SHERMAN: I'm the best one in the game. When you try me with a sorry receiver like Crabtree, that's the result you going to get.


BALDWIN: Yeah, that is Richard Sherman, as well, known far and wide now for that superb defensive play that saved the game, Sunday, for the Seahawks.

But nobody is really talking about that. They're talking about his words, and for the equally stunning post-game rant here with Erin Andrews.

It turns out Sherman is a pretty thoughtful guy. He explained this moment to CNN's Rachel Nichols who just sat down with him in this exclusive interview.


SHERMAN: You catch me in the moment on the field when I'm still in that zone, when I'm still as competitive as I can be, and I'm trying to be in the place where I have to be to do everything I can to be successful on the football field and help my team win, then it's not going to come out as articulate, as smart, as charismatic, because on the field, I'm not all those things. I'm everything I need to be to be a winner.


BALDWIN: With me now from Philadelphia, Isaac Saul, he's written a story about this guy in the Huffington Post.

Here with me in studio, syndicated sports columnist Terence Moore.

And, Terence Moore, since you are sitting next to me and I was watching you watch Richard Sherman in that newser just quickly in Seattle, and the point where I saw a lot of head shake was where he said, specifically, people took it further than football. I was just showing passion.

What were you thinking as you were shaking your head?

TERENCE MOORE, SPORTS COLUMNIST: I was thinking I wish I was on one of these airplanes. You know those bags? I'll clean it up. Regurgitation bags?

This -- when you say crazy things on television, you should expect crazy results.

And I don't want to hear all this talk about, well, he is actually very intelligence. He's got this degree from Stanford. He's -- BALDWIN: That are doesn't matter to you?

MOORE: It matters in this sense. It matters that he should know better than to do all of this stuff, because you are affecting a lot of people besides Richard Sherman, besides the Seattle Seahawks, besides the National Football League.

That's what he doesn't get and, unfortunately, that's what a lot of people who are supporting this silliness don't get, also.

BALDWIN: I was asking while we were watching what the one question would be you would ask Richard Sherman.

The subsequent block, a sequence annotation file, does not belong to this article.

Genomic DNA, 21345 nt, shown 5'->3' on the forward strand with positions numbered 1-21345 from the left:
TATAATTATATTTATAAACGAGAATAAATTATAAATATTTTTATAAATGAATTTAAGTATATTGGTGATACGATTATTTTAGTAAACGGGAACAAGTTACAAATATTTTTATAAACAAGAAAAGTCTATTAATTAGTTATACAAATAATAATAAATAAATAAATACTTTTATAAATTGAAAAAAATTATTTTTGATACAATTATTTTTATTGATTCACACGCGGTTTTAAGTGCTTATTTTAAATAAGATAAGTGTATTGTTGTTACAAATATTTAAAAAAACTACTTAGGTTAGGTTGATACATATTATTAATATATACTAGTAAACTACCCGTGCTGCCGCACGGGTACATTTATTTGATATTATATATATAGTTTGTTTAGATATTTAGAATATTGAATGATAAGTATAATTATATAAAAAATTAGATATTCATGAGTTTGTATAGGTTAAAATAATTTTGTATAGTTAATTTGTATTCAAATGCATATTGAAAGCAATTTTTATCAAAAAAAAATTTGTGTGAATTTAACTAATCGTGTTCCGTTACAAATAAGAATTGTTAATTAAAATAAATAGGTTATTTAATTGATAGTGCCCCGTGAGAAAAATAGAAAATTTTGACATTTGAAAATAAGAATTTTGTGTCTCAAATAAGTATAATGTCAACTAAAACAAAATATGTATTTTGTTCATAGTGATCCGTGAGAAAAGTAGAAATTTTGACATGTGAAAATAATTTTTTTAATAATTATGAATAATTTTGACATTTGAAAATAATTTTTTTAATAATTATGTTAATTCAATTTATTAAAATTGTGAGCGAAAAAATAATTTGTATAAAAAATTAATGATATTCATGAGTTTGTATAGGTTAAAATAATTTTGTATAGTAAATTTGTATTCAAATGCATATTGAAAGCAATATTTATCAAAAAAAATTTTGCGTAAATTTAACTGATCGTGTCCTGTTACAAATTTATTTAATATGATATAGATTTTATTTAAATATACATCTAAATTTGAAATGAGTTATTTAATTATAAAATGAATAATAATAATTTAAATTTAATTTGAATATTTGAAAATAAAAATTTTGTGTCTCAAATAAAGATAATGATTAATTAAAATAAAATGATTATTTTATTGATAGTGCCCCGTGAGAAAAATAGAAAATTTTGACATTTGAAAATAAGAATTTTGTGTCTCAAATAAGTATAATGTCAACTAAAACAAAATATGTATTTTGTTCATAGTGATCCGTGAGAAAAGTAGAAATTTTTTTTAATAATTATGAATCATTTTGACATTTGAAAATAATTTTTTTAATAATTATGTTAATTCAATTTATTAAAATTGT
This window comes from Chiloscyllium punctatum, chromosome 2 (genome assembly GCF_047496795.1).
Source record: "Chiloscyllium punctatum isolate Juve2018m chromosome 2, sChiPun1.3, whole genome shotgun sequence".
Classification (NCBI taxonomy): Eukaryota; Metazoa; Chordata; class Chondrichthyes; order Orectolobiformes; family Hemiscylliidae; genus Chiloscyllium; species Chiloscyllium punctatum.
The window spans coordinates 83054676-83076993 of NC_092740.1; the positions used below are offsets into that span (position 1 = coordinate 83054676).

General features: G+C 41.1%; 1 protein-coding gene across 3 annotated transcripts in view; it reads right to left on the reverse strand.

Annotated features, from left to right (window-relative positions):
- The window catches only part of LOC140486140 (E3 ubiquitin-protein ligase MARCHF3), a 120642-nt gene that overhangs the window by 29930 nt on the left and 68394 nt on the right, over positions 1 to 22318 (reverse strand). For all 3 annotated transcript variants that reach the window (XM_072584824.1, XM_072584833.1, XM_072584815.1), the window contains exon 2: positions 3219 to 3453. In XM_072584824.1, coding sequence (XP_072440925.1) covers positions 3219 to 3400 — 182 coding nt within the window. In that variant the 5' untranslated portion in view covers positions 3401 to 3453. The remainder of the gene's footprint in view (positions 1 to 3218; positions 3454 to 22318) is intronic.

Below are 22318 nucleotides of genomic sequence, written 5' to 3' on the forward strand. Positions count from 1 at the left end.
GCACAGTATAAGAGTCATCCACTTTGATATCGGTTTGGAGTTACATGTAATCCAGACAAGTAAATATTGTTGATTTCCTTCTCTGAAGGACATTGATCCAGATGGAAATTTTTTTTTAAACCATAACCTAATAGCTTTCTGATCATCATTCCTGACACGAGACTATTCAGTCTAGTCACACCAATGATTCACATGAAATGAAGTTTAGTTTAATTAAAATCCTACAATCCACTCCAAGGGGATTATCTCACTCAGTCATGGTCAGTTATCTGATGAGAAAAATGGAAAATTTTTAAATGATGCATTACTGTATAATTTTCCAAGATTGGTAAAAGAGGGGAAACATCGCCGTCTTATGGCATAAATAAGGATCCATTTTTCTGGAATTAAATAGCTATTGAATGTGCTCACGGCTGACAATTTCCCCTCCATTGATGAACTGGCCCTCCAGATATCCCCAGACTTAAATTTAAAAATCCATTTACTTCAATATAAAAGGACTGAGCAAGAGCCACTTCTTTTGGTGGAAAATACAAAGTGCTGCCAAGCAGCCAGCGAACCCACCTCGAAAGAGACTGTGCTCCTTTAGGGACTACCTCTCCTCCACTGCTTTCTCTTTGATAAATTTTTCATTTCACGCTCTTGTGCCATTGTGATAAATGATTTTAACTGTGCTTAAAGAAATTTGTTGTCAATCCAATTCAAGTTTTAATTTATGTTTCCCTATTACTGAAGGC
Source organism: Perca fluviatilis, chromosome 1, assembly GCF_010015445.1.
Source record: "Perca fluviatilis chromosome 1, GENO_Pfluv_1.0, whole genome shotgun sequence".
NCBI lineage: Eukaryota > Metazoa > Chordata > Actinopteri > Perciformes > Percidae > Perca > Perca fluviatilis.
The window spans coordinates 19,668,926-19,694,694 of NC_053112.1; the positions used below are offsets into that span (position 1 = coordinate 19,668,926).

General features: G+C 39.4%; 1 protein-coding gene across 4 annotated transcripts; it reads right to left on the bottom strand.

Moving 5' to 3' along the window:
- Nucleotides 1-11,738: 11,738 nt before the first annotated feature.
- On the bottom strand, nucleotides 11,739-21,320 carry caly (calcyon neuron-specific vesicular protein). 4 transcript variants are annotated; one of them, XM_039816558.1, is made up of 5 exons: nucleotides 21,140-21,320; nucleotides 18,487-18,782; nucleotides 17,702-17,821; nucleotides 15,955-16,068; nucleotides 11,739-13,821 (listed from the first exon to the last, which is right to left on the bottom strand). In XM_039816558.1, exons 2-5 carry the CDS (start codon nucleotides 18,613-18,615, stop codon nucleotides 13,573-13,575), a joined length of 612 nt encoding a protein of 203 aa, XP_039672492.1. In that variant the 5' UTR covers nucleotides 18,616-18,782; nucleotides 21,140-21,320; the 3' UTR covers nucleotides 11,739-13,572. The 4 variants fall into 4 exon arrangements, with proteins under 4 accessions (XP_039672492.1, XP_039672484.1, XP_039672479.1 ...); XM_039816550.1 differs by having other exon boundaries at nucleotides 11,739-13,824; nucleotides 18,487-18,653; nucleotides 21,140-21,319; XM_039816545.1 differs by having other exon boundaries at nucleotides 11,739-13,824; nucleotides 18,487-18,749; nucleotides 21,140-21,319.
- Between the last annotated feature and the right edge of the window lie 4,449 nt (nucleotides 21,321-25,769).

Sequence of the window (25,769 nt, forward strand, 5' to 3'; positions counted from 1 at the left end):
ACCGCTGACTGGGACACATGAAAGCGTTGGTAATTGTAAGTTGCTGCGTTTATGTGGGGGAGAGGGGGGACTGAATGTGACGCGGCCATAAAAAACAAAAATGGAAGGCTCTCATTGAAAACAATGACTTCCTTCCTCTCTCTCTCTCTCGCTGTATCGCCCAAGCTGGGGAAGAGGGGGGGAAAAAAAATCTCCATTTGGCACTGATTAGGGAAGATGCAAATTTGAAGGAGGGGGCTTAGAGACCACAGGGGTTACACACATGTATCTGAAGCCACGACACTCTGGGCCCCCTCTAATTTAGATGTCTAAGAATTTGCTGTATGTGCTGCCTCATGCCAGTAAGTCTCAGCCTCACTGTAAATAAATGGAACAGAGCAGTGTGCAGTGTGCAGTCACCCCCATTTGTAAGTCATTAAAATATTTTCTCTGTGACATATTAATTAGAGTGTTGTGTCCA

You said, why don't you get it? We're going to come back to that.

But, Isaac, let me get to you, because a lot of people saw this rant after this game, called it bush league.

Even a high-profile senator got into the act yesterday, saying because of this whole thing he's now saying, go, Broncos. Take a look.


SENATOR JOHN MCCAIN (R), ARIZONA: I think Denver, you know, everybody is such a Manning fan, and that loud mouth from Seattle sort of epitomizes the Seattle team to me.


BALDWIN: That was John McCain weighing in on this whole thing. You said in your Huffington Post piece, it's not just misguided, but ludicrous. You disagree with my friend.

ISAAC SAUL, HUFFINGTON POST: I feel like we should stop judging the athletes from their words on the field and start by the actions off the field.

If you take a closer look at Sherman, and Terrence alluded to it, a lot of the things he does are great, both for the community and the family he supports.

When I look at a guy like that, I see a young kid who was hyped up and lot of in the moment. He made a mistake, no doubt about it. He shouldn't have said what he said and come off the way he did.

He is clearly ambassador for the community and the kind of person if you take into account what he said off the field and I feel like you can absolutely look up to.

BALDWIN: I read your piece, word for word. And forgive me, you basically are saying, hell, yes, he should be judged 24-7. This man is a role model, any and everywhere.

MOORE: (Inaudible).

BALDWIN: Right. MOORE: And I will tell you something. Two people that I know very well, Hank Aaron who was the greatest player who ever lived and my dad. And they both agree with Richard Sherman. They both disagree with me.

And with apologies to Hank Aaron and my dad, I think a lot of people are missing the big picture here. And the big picture where I'm coming from, a person who deals a lot with youth, particularly black youth, this guy is affecting these kids.

And this goes back to 1993 when Charles Barkley made that ludicrous statement that "I am not a role model."

BALDWIN: He is not a role model.

MOORE: Because we're all role models.

And the other thing is, with these kids, particularly black youngster, you've got the latest statistics that show that about 70 percent of black youth born today are to unwed members, OK?

They don't have a positive role model in the household, so they are turning to these rappers and to these athletes as their role models.

And when they see some cartoon character out there -

BALDWIN: Even though he was saying to our own Rachel Nichols, listen, I'm this guy on the field, I'm this guy off. On the field, I want to win.